Ask pianist Menahem Pressler why he continues to perform all over the world at almost 93 years of age, and he’ll give you one answer.
“Love,” he said by phone from Symphony Hall on Monday. “The joy of bringing music, of having people share with me, that which is so dear and so deep in my soul.”
Pressler, who is in the city to perform Mozart’s Piano Concerto No. 27 with the Boston Symphony Orchestra this week, lived in Germany until he was a teenager. When it was forbidden for Jews to receive instruction, his teacher, a church organist, came to his house. He fled to Italy and then Palestine with his family in 1939, shortly after Kristallnacht, and now lives in the United States.
The pianist was a founding member of the renowned Beaux Arts Trio, which made its debut at Tanglewood in 1955, and the only one to perform continuously with the group until its dissolution in 2008. Hailed as “in a class by itself” by The New York Times, the ensemble recorded the entire standard piano trio repertoire and maintained a vigorous global touring schedule.
After multiple appearances with the Beaux Arts Trio and the Boston Symphony Chamber Players on the BSO’s stages, Pressler made his first solo appearance with the full orchestra at Tanglewood in August, playing Mozart’s Piano Concerto No. 23. “You play, and you feel surrounded by that which makes music not only beautiful but talks to people, [giving] them something to enjoy deeply,” he said of performing with the BSO.
Boston holds special significance for Pressler for another reason: Eight days after playing the Berlin Philharmonic’s 2014 New Year’s Eve concert with Sir Simon Rattle, he underwent surgery at Massachusetts General Hospital to repair a life-threatening aneurysm in his aorta. Doctors in Pressler’s home base of Bloomington, Ind., were unwilling to do traditional open-heart surgery, saying it was too risky. But MGH surgeon Virendra Patel came up with the solution: a rare, less invasive procedure called a “fenestrated thoracic endovascular aortic stent graft.” This allowed Pressler to continue performing around the world and teaching at the Indiana University Jacobs School of Music, where he has been on the faculty since 1955.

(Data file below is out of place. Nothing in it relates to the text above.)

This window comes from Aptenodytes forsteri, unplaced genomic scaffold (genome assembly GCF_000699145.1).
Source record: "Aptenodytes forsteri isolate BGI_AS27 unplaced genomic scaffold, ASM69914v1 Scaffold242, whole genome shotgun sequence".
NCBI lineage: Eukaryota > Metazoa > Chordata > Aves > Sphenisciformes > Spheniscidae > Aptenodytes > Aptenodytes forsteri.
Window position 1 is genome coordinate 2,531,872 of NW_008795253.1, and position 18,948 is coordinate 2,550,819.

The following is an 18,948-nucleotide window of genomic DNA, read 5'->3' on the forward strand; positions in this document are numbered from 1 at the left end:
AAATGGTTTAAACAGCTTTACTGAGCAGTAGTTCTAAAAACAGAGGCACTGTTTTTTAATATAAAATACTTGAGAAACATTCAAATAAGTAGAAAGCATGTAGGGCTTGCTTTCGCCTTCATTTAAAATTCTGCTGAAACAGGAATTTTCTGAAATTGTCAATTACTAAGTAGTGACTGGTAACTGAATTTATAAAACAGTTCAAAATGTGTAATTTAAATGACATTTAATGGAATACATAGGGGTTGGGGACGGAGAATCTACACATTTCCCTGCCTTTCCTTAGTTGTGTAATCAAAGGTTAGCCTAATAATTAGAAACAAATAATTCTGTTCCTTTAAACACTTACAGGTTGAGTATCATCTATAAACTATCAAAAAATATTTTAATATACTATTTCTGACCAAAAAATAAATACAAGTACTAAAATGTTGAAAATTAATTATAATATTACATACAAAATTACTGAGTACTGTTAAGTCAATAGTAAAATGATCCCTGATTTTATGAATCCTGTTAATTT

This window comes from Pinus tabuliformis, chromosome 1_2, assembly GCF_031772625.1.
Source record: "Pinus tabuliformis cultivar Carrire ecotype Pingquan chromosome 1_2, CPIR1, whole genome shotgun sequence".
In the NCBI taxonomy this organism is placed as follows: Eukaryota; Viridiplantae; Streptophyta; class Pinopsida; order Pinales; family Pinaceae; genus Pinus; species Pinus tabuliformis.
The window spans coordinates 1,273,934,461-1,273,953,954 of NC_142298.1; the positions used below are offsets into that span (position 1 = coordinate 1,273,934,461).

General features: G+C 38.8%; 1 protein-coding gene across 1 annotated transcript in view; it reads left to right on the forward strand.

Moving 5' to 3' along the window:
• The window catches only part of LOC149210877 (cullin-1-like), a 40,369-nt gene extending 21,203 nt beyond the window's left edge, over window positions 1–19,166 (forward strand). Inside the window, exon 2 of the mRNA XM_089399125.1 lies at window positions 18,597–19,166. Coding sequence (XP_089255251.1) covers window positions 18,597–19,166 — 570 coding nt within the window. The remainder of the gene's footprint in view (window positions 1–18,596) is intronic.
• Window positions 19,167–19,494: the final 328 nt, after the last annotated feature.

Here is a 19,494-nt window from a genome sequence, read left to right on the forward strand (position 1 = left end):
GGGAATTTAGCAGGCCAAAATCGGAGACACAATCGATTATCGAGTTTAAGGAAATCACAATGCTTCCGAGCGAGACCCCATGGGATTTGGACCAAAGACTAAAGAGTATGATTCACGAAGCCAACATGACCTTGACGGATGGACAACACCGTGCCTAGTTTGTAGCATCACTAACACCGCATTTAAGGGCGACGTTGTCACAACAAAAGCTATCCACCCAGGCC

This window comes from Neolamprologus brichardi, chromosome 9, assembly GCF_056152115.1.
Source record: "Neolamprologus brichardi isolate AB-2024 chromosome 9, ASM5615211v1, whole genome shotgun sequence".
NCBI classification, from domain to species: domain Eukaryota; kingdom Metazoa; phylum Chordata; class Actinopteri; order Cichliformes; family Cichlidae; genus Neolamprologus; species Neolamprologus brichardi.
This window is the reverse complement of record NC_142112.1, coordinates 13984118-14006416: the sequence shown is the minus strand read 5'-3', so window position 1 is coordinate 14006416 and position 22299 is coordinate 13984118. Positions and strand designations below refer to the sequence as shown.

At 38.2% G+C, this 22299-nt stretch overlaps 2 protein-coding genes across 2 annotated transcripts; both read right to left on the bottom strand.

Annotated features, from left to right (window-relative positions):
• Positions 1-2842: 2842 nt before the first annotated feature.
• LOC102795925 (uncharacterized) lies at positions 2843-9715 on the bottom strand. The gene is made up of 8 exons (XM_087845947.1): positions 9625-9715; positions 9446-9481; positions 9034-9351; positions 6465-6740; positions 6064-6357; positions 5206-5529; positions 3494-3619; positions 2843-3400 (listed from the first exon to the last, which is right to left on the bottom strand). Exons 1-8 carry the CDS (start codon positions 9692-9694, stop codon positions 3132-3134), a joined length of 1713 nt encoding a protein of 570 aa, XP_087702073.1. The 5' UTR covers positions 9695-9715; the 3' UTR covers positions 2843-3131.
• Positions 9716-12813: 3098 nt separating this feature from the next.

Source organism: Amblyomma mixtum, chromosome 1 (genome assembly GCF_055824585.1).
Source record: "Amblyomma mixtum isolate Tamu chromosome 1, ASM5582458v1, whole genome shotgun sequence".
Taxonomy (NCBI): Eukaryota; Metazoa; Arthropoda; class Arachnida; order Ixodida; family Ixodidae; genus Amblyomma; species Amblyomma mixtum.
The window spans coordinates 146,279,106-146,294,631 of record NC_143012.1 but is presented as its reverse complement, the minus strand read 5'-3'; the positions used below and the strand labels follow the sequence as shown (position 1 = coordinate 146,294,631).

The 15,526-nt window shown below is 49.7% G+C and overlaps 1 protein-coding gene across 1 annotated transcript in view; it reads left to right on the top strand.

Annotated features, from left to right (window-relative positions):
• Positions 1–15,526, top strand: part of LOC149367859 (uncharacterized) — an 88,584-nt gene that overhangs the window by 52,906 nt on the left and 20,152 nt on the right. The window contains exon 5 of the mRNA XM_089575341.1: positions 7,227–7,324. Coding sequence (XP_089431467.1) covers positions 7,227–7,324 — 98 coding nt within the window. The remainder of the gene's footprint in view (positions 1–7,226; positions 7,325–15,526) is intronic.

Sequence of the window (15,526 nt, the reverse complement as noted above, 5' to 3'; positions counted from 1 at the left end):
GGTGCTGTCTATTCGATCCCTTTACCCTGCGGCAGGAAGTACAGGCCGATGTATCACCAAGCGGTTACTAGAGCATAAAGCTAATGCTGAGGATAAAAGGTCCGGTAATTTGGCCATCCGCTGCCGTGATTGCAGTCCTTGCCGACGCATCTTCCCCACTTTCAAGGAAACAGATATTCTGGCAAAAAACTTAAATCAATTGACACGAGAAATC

In a YouTube feature by the hospital about the surgery, Pressler expressed profound gratitude to the doctor. “I knew it was a miracle. I knew that you had performed something that brought me back to life.”
“When I started to touch the piano, of course, it was as if I had never played piano before in my life,” Pressler recalled of coming back after the surgery, which required considerable rest and rehabilitation. “But I did, because I persevered. It was more than just playing an instrument for me.”
Six months after surgery, Pressler was back onstage in London. He has no plans to slow down, citing no desire to retire and “sit in front of a television set.” After his Boston appearances, Pressler departs to Germany for more performances, including one in his hometown, Magdeburg, celebrating his 93rd birthday.
“Playing the piano and making music that I love and adore and have all my life felt hungry for, and wanting to perform,” he said, “that is what I really think I’m born for.”
Zoë Madonna can be reached at firstname.lastname@example.org. Follow her on Twitter @knitandlisten. Madonna’s work is supported by the Rubin Institute for Music Criticism, San Francisco Conservatory of Music, and Ann and Gordon Getty Foundation.